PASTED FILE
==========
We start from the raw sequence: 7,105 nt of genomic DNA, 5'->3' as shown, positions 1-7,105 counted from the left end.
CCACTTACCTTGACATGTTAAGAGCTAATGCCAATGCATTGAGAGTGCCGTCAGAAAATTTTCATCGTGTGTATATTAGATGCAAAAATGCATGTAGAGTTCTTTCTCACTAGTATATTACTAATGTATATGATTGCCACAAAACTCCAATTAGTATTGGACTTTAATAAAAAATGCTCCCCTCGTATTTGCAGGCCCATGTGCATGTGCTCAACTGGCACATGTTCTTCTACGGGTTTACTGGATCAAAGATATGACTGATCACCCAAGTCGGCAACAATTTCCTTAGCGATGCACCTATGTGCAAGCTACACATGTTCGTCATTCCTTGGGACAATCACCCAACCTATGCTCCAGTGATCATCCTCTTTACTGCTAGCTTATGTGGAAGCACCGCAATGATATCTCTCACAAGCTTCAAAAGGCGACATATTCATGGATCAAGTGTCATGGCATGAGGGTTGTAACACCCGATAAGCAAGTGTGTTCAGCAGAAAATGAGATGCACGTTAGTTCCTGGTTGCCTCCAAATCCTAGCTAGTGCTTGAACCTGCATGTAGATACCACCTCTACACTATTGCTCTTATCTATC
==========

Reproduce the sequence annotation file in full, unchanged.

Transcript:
We start from the raw sequence: 7,105 nt of genomic DNA, 5'->3' as shown, positions 1-7,105 counted from the left end.
CCACTTACCTTGACATGTTAAGAGCTAATGCCAATGCATTGAGAGTGCCGTCAGAAAATTTTCATCGTGTGTATATTAGATGCAAAAATGCATGTAGAGTTCTTTCTCACTAGTATATTACTAATGTATATGATTGCCACAAAACTCCAATTAGTATTGGACTTTAATAAAAAATGCTCCCCTCGTATTTGCAGGCCCATGTGCATGTGCTCAACTGGCACATGTTCTTCTACGGGTTTACTGGATCAAAGATATGACTGATCACCCAAGTCGGCAACAATTTCCTTAGCGATGCACCTATGTGCAAGCTACACATGTTCGTCATTCCTTGGGACAATCACCCAACCTATGCTCCAGTGATCATCCTCTTTACTGCTAGCTTATGTGGAAGCACCGCAATGATATCTCTCACAAGCTTCAAAAGGCGACATATTCATGGATCAAGTGTCATGGCATGAGGGTTGTAACACCCGATAAGCAAGTGTGTTCAGCAGAAAATGAGATGCACGTTAGTTCCTGGTTGCCTCCAAATCCTAGCTAGTGCTTGAACCTGCATGTAGATACCACCTCTACACTATTGCTCTTATCTATC